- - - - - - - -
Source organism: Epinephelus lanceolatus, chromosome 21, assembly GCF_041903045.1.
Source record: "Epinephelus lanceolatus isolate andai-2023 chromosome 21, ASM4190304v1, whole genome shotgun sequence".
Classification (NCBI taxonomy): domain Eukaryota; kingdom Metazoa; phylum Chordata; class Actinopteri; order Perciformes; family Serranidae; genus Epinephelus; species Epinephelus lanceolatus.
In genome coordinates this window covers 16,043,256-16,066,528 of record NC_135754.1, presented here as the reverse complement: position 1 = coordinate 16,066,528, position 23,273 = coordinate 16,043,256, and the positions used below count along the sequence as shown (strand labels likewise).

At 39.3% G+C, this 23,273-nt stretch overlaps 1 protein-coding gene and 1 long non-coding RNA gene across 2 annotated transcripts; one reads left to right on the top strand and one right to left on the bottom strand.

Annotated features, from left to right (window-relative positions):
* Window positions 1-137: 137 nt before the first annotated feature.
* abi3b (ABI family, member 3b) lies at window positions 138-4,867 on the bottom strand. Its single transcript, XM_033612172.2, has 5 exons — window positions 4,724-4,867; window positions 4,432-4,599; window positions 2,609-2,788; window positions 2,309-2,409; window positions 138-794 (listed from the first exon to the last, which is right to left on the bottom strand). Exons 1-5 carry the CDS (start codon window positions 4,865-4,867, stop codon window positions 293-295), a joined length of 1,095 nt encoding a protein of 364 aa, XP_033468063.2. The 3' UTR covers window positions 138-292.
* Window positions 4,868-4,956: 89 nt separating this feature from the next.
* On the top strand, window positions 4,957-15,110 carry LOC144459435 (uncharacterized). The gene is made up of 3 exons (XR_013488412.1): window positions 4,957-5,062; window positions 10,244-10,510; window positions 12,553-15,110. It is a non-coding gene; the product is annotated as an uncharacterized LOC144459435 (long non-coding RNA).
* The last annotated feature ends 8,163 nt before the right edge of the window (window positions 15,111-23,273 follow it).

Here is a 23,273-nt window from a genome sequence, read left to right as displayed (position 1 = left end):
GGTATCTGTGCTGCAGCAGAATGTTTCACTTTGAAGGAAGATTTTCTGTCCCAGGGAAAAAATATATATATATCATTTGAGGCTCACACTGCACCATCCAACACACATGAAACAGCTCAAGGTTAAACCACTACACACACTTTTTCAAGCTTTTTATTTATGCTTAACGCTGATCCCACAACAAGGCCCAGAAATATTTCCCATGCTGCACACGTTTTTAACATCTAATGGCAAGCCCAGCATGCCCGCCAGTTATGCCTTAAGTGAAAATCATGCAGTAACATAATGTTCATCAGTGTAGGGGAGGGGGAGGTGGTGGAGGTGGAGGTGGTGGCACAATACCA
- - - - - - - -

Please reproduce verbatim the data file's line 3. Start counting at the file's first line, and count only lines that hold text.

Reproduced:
Classification (NCBI taxonomy): domain Eukaryota; kingdom Metazoa; phylum Chordata; class Actinopteri; order Perciformes; family Serranidae; genus Epinephelus; species Epinephelus lanceolatus.